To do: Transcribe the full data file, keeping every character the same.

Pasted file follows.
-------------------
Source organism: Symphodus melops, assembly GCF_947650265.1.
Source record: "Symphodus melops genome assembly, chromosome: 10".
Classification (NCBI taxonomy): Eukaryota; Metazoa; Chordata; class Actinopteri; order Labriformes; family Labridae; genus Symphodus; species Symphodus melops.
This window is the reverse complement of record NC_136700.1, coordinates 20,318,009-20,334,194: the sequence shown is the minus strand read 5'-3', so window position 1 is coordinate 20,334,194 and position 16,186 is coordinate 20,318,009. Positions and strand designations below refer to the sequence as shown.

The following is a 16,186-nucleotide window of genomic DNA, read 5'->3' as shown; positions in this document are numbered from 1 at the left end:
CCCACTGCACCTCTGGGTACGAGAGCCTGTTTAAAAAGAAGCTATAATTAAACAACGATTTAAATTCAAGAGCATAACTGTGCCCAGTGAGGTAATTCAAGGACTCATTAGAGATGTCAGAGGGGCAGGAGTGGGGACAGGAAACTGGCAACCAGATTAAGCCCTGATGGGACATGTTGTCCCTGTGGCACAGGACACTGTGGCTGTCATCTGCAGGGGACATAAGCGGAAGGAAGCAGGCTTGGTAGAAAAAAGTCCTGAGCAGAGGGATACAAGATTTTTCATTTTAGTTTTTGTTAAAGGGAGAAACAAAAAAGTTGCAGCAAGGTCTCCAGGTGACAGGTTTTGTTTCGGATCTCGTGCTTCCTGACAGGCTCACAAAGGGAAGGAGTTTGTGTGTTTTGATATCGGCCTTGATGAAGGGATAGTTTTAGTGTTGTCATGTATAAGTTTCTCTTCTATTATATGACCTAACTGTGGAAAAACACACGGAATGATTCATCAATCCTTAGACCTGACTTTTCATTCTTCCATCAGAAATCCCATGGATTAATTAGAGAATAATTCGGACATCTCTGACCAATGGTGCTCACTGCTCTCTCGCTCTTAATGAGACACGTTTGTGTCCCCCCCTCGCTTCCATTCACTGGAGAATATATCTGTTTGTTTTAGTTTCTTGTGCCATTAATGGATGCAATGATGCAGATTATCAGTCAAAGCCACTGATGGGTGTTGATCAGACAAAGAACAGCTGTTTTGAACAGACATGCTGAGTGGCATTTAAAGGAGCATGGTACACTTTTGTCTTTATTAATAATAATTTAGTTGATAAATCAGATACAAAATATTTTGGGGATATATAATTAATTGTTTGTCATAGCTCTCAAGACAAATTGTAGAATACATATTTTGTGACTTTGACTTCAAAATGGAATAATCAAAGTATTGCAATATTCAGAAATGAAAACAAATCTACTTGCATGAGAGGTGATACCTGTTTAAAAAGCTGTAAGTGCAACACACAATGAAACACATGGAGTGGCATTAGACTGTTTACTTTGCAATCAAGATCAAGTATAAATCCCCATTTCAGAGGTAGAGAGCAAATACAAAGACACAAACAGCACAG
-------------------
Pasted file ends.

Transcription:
Source organism: Symphodus melops, assembly GCF_947650265.1.
Source record: "Symphodus melops genome assembly, chromosome: 10".
Classification (NCBI taxonomy): Eukaryota; Metazoa; Chordata; class Actinopteri; order Labriformes; family Labridae; genus Symphodus; species Symphodus melops.
This window is the reverse complement of record NC_136700.1, coordinates 20,318,009-20,334,194: the sequence shown is the minus strand read 5'-3', so window position 1 is coordinate 20,334,194 and position 16,186 is coordinate 20,318,009. Positions and strand designations below refer to the sequence as shown.

The following is a 16,186-nucleotide window of genomic DNA, read 5'->3' as shown; positions in this document are numbered from 1 at the left end:
CCCACTGCACCTCTGGGTACGAGAGCCTGTTTAAAAAGAAGCTATAATTAAACAACGATTTAAATTCAAGAGCATAACTGTGCCCAGTGAGGTAATTCAAGGACTCATTAGAGATGTCAGAGGGGCAGGAGTGGGGACAGGAAACTGGCAACCAGATTAAGCCCTGATGGGACATGTTGTCCCTGTGGCACAGGACACTGTGGCTGTCATCTGCAGGGGACATAAGCGGAAGGAAGCAGGCTTGGTAGAAAAAAGTCCTGAGCAGAGGGATACAAGATTTTTCATTTTAGTTTTTGTTAAAGGGAGAAACAAAAAAGTTGCAGCAAGGTCTCCAGGTGACAGGTTTTGTTTCGGATCTCGTGCTTCCTGACAGGCTCACAAAGGGAAGGAGTTTGTGTGTTTTGATATCGGCCTTGATGAAGGGATAGTTTTAGTGTTGTCATGTATAAGTTTCTCTTCTATTATATGACCTAACTGTGGAAAAACACACGGAATGATTCATCAATCCTTAGACCTGACTTTTCATTCTTCCATCAGAAATCCCATGGATTAATTAGAGAATAATTCGGACATCTCTGACCAATGGTGCTCACTGCTCTCTCGCTCTTAATGAGACACGTTTGTGTCCCCCCCTCGCTTCCATTCACTGGAGAATATATCTGTTTGTTTTAGTTTCTTGTGCCATTAATGGATGCAATGATGCAGATTATCAGTCAAAGCCACTGATGGGTGTTGATCAGACAAAGAACAGCTGTTTTGAACAGACATGCTGAGTGGCATTTAAAGGAGCATGGTACACTTTTGTCTTTATTAATAATAATTTAGTTGATAAATCAGATACAAAATATTTTGGGGATATATAATTAATTGTTTGTCATAGCTCTCAAGACAAATTGTAGAATACATATTTTGTGACTTTGACTTCAAAATGGAATAATCAAAGTATTGCAATATTCAGAAATGAAAACAAATCTACTTGCATGAGAGGTGATACCTGTTTAAAAAGCTGTAAGTGCAACACACAATGAAACACATGGAGTGGCATTAGACTGTTTACTTTGCAATCAAGATCAAGTATAAATCCCCATTTCAGAGGTAGAGAGCAAATACAAAGACACAAACAGCACAG